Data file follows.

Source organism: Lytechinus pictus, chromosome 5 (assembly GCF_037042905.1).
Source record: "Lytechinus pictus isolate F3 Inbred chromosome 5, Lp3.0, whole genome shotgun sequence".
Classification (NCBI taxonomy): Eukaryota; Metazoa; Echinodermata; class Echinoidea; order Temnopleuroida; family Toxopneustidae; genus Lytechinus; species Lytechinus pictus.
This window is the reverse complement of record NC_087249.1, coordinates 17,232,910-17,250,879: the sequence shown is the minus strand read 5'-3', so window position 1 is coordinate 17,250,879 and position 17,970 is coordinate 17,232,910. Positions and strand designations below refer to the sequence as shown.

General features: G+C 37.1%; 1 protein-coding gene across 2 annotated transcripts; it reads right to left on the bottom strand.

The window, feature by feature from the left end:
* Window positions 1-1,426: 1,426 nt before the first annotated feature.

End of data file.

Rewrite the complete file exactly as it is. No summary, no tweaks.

Source organism: Lytechinus pictus, chromosome 5 (assembly GCF_037042905.1).
Source record: "Lytechinus pictus isolate F3 Inbred chromosome 5, Lp3.0, whole genome shotgun sequence".
Classification (NCBI taxonomy): Eukaryota; Metazoa; Echinodermata; class Echinoidea; order Temnopleuroida; family Toxopneustidae; genus Lytechinus; species Lytechinus pictus.
This window is the reverse complement of record NC_087249.1, coordinates 17,232,910-17,250,879: the sequence shown is the minus strand read 5'-3', so window position 1 is coordinate 17,250,879 and position 17,970 is coordinate 17,232,910. Positions and strand designations below refer to the sequence as shown.

General features: G+C 37.1%; 1 protein-coding gene across 2 annotated transcripts; it reads right to left on the bottom strand.

The window, feature by feature from the left end:
* Window positions 1-1,426: 1,426 nt before the first annotated feature.